221.73 sec. 001 - Writing Workshop: Law, Inequality, and Social Change (Fall 2018)
Instructor: Kathryn Abrams (view instructor's teaching evaluations - degree students only | profile)
Instructor: Ian F. Haney-López (view instructor's teaching evaluations - degree students only | profile)
View all teaching evaluations for this course - degree students only
- M 3:35 PM - 6:15 PM
Location: Law 134
From August 20, 2018
To November 30, 2018
Course End: November 30, 2018
Enroll Limit: 16
As of: 06/11 02:26 PM
This co-taught course introduces students to the practice of legal writing, with a specific focus: we will be reading and writing about topics related to inequality, with special though not exclusive attention to issues of concern to Latino communities, and as addressed by law and by social movements that aim to transform the law. It is open to students who are considering entering legal academics, students who want supervision in writing a major research paper, note, or comment for a legal journal, and students who want to explore new approaches and forms for writing about law and inequality. We will begin by studying examples of legal scholarship in several genres that address inequality, including doctrinal work, feminist legal theory, critical race theory, queer theory, and humanistic and empirically grounded law and society work. We will then discuss with a range of Berkeley faculty their processes of scholarly production, including by inviting presentations by main-campus scholars focused on Latino and other issues. The seminar will focus on building writing skills, including learning how to work collaboratively on writing projects.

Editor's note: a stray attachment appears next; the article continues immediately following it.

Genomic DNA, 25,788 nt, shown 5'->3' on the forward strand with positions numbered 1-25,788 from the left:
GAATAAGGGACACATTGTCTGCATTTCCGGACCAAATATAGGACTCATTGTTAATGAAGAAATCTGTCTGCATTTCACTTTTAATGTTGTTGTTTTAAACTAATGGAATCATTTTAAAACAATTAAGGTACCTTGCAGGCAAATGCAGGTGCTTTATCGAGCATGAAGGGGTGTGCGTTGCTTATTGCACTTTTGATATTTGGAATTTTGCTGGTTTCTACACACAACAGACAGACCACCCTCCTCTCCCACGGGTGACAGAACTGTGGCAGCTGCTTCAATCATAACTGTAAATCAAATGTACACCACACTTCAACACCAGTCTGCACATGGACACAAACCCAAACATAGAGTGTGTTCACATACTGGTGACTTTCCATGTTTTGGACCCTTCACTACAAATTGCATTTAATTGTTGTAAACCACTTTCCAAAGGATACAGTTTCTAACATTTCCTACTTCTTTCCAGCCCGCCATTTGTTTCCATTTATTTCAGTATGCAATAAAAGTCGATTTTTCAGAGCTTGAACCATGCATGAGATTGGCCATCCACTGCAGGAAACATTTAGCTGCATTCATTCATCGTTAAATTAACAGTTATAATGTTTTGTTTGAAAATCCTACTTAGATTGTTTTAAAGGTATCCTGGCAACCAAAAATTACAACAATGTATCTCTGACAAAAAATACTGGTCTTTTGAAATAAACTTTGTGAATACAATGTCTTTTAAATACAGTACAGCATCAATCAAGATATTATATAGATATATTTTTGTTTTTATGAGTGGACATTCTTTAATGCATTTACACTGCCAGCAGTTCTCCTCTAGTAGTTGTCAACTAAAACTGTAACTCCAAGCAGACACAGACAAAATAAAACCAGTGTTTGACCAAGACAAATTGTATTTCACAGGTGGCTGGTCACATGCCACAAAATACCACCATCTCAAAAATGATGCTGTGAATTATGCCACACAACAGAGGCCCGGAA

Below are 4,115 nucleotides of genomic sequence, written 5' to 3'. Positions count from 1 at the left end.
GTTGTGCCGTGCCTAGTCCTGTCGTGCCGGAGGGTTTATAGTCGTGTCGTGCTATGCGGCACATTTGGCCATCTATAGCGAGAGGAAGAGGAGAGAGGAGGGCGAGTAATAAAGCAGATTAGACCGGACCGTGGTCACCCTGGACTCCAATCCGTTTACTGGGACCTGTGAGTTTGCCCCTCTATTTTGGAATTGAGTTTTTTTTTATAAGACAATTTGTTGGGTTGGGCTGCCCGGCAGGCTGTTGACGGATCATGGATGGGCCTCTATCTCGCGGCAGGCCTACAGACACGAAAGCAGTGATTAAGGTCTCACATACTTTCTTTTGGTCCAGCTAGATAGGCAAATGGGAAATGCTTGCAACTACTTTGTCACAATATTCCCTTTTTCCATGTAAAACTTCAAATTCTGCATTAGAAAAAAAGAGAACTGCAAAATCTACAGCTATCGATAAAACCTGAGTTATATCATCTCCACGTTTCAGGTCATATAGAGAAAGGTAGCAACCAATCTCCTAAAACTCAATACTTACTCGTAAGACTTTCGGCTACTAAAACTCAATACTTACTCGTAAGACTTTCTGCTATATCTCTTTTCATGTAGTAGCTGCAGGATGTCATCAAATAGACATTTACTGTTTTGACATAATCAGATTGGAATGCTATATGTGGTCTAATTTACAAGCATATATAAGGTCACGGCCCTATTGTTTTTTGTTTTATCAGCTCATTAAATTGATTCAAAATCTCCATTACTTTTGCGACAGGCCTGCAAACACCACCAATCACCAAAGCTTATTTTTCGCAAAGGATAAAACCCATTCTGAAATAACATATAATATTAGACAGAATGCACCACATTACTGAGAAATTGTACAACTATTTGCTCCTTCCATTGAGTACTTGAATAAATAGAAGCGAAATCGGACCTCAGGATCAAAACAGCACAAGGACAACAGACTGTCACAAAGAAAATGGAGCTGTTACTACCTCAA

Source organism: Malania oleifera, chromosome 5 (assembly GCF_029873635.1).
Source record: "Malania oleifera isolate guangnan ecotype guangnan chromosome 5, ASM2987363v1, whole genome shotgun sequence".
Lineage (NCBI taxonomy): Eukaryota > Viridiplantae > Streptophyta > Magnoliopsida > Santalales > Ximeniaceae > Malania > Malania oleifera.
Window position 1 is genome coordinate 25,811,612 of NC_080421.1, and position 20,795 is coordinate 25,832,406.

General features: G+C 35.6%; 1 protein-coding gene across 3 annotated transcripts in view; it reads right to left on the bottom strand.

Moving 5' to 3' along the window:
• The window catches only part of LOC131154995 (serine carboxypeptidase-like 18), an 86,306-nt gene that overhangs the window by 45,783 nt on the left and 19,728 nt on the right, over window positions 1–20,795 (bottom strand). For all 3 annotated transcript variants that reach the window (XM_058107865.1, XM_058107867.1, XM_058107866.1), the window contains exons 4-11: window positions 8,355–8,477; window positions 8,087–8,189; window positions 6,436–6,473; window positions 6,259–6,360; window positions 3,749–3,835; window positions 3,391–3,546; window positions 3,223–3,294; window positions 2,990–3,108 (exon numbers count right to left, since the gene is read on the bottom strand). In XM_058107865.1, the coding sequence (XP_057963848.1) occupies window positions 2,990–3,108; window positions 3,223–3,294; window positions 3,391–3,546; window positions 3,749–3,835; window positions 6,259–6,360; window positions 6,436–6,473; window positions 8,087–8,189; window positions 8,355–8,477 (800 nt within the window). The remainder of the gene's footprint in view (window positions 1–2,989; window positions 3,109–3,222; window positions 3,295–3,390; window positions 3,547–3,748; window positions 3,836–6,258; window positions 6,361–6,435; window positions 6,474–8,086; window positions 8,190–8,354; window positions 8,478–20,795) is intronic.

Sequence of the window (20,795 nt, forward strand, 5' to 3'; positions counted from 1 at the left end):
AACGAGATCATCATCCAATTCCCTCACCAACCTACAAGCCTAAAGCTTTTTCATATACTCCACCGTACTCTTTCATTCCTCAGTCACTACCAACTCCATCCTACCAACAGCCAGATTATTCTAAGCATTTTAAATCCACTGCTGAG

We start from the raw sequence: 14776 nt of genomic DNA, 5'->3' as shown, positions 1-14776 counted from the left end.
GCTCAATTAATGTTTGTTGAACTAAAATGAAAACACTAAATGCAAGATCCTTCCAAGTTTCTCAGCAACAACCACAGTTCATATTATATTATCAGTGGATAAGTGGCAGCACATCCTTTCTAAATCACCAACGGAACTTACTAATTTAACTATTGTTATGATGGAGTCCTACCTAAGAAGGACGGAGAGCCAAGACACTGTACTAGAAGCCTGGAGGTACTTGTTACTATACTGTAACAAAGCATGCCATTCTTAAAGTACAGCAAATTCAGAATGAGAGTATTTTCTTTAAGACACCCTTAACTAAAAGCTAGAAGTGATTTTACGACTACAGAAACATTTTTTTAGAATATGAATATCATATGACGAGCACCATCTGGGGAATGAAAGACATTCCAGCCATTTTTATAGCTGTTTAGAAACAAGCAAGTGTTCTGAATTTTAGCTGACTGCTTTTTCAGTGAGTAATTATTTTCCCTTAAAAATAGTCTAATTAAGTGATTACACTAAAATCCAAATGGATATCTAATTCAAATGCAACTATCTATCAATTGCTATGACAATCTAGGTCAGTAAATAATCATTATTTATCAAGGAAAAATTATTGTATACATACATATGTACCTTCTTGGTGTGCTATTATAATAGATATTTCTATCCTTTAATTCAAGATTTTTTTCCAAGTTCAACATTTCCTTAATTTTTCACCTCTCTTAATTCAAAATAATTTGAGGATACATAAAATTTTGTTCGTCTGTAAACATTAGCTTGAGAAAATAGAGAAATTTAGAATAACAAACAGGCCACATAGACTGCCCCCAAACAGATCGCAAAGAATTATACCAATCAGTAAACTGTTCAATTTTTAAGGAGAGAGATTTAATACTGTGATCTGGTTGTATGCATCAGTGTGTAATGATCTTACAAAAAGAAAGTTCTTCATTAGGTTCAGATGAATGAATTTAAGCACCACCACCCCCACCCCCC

Professor Abrams is especially interested in working with students pursuing long-form writing projects, and such students should enroll in the seminar with some well-considered ideas about a topic. Professor Haney López is especially interested in working with students involved in the La Raza Law Journal as they consider modernizing the journal by moving to include shorter formats, for instance 300-500 word cover notes with links to important news stories or law suits; 1000-word editorials; short personal reflections; edited interviews with alums working on cutting-edge issues; and reports from relevant projects being undertaken in Berkeley's clinical programs. Many classes will be taught with both groups participating jointly; some classes will be taught as special focus sessions for these smaller groups. (Students may contact the instructors with questions.)
Additional enrollment by permission of instructors. Please email Profs. Abrams and Haney Lopez by August 16, with a statement of interest.
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A reader will be used in this class.
To Be Determined
Instructor has indicated that textbook(s) will be used, but has not provided details.